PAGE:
Reel Geek Girl: Mr. Peabody and Sherman

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Mr. Peabody and Sherman (2014)

Ty Burrell,  Max Charles
with Patrick Warburton Stanley Tucci and Stephen Colbert

PG  92 Minutes

Mr_Peabody_&_Sherman_Poster

When it comes to expanding animated shorts from the 60s and 70s into full-fledged movies, there’s a right way to do it, and there’s a very, very wrong way to do it. The live action Bullwinkle movie was… let’s just call it unfortunate.  Likewise Boris and Natasha. The Flintstones.  Dudley Do-Right was saved, in my honest opinion, mostly by having Brendan Fraser and Alfred Molina involved. Dr. Seuss is likely still spinning in his grave from  Dr. Seuss’ The Cat in the Hat and How the Grinch Stole Christmas (which you will notice does not have the name attached; it was so bad the Seuss estate demanded the name removed). So there’s mediocre, and there’s cringingly, wincingly, nightmarishly bad.

Amazingly, however, Hollywood is occasionally capable of learning from its mistakes.  Blue Sky did it right with Dr. Seuss’ Horton Hears a Who, and I am happy to say DreamWorks has followed the right example with Mr. Peabody and Sherman. The film has enough of the original Jay Ward and Ted Key framework from the old “Peabody’s Improbable History” shorts as seen in Rocky and Bullwinkle to give parents and grandparents a nostalgic twinkle. Peabody remains a know-it-all genius, but not as hard-edged as his original incaranation. In the film, he acts mostly of a genuine desire to teach his boy Sherman all that he possibly can; and he still has a weakness for  clever puns.

Screenwriter Craig Wright took  what was only the bare bones of a boy and his dog story and built a surprisingly sweet and funny movie with enough typical 21st century pop culture references and potty humor thrown in to attract modern audiences. The commonality between Mr. Peabody and Sherman is that they were both left alone as babies with no one to care for them.  Peabody, who has far better than human intelligence, immediately makes a connection with the foundling, and that informs his fatherly affection for Sherman. It should be noted that film Peabody is much gentler than the original, who was a satirical reversal of the “dog and master” dynamic, and treated Sherman not as a son but as a not-too-bright pet.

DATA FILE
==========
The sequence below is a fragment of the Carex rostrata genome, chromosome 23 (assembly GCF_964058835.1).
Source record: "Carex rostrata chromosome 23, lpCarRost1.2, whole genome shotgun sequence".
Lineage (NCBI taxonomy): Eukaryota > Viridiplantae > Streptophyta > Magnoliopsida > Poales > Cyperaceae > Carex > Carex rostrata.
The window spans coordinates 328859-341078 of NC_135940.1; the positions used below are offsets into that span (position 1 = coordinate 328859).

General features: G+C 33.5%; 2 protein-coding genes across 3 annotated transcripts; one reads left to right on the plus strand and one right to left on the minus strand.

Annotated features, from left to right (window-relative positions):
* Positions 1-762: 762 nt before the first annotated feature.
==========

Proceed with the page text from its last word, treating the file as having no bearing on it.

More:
Sherman is pretty much your ordinary, geeky, small boy. The giant glasses he wears give him a visual callback to his adoptive father, so it’s easy to see them as family despite the obvious species jump.

I was not expecting much from the story, but the plot got its emotional hooks in early.  We see Peabody (who is such a genius he recognizes there’s a Fourth Wall) and Sherman bonding before Sherman’s first day of school … which doesn’t go well, because although Sherman is enthusiastic and happy to participate, his showing up of  Penny Peterson makes her decide he’s an instant enemy. Like many geeks, he’s not emotionally aware; he doesn’t realize that she is trying to hurt him until she tosses his lunch, calls him a dog, and commands him to go fetch. Sherman’s wounded pride and insult at being called a dog (despite his father being the smartest dog in the world) causes one thing to lead to another. The principal’s office. Then the social worker, who seems to have it in for Peabody for no other reason than he is a dog who walks on two legs and is smarter than everyone in the room. She swears to investigate their home and take Sherman from Peabody if she finds anything amiss. The principal is a milquetoast of a man who attempts to stand up to her, but has no real chance.